Coptosperma comprises 8 described species and apparently numerous undescribed species of shrubs and small trees found in various habitats of Madagascar. This genus is characterized by its interpetiolar, triangular to ovate or ligulate stipules; its generally tough-textured leaves; its cymose bracteate inflorescences that are terminal or infrequently borne shortly supra-axillary with the uppermost leaves; its homostylous flowers with 4-5 calyx and corolla lobes; its salverform, generally white corollas with the lobes contorted in bud; its exserted clavate stigmas; its bilocular ovaries with 1 ovule per locule; and its indehiscent fruits with the exocarp leathery to fleshy and generally 1 large seed that develops in one locule and has ruminate endosperm. Most of these species were previously included in Enterospermum, which was considered either a genus of Africa and Madagascar related to Tarenna, or included within Tarenna. De Block et al. (2001) demonstrated that the species included in Enterospermum are distinct from Tarenna, and that Coptosperma is an older, correct name for these species. Thus, Enterospermum is now a synonym of Coptosperma.
Coptosperma is very similar to Tarenna in general aspect and most of its characters. De Block et al. (2001) outlined the separation of these two genera in detail. Coptosperma can be recognized by its fruits with a single developed locule and a single generally rounded seed with the endosperm ruminate, at least near the hilum; additionally species of Coptosperma generally have several to many flowers borne in branched cymes. Tarenna has fruits with 2 to several generally somewhat flattened seeds with entire endosperm; additionally Tarenna often has one to a few flowers that are often borne on well developed pedicels or peduncles. Coptosperma apparently includes many more species in Madagascar than Tarenna. Also similar to both of these genera is Robbrechtia, which differs from both Coptosperma and Tarenna by its large salverform corollas, and can also be recognized by its combination of quite large stipules that are shortly united around the stem and relatively long calyx limbs. Paracephaelis is also similar to these genera; it has fruits similar to those of Tarenna but inflorescences similar to those of Coptosperma, and usually has soft-textured pilosulous leaves.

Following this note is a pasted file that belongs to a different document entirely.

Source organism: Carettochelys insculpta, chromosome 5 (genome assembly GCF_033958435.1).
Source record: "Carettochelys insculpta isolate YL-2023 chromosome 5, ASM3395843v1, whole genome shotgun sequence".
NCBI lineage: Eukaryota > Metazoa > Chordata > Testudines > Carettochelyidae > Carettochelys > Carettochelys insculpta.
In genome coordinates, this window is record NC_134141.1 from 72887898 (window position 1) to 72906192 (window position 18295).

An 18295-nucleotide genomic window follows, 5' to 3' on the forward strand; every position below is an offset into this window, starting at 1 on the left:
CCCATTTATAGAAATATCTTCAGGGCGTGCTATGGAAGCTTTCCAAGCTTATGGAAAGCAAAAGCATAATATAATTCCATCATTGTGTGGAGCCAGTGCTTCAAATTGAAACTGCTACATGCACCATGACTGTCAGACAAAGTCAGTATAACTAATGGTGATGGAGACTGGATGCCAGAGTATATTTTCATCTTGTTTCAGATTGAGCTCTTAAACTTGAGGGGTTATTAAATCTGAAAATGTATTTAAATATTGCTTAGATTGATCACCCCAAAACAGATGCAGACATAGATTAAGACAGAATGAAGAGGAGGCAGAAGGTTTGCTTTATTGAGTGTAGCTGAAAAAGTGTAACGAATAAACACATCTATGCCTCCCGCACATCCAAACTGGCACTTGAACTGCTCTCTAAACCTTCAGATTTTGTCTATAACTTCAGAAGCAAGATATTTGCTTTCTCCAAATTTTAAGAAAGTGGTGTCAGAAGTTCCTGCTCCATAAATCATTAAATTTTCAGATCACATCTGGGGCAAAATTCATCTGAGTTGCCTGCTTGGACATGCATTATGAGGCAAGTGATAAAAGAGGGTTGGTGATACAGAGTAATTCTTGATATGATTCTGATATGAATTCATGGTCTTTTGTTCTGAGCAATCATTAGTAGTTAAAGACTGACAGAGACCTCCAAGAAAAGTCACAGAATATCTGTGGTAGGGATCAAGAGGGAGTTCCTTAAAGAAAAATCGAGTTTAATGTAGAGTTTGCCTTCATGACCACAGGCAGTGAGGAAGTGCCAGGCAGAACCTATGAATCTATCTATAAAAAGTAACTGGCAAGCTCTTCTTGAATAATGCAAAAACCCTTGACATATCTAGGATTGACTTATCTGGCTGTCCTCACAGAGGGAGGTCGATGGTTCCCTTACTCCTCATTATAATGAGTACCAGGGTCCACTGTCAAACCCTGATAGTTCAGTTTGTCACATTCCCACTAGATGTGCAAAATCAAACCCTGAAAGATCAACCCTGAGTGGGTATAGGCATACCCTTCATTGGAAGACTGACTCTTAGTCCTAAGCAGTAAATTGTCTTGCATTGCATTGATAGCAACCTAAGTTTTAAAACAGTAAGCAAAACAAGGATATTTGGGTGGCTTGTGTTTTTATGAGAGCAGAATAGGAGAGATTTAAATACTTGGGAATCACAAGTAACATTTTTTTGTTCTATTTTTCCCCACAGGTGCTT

De Block (2007) noted that Coptosperma is very poorly known in Madagascar, where it has numerous species of apparently recent derivation. Here it also has much greater species, morphological, and ecological diversity than is found in Africa. De Block et al. (2001) detailed several aspects of the morphology of Coptosperma, including stipule morphology: the species can be separated into two general groups based on this character which is useful for identification. The majority of species have triangular to narrowly triangular, acute stipules; several other species have distinctive ovate to lanceolate or ligulate, obtuse to rounded stipules that are held erect and flatly pressed together in bud, and which have been described as "bec de canard" (i.e., duck-beak) stipules. Mouly & De Block (2008) presented a key to the Coptosperma species of the Comores, all three of which are also found in Madagascar.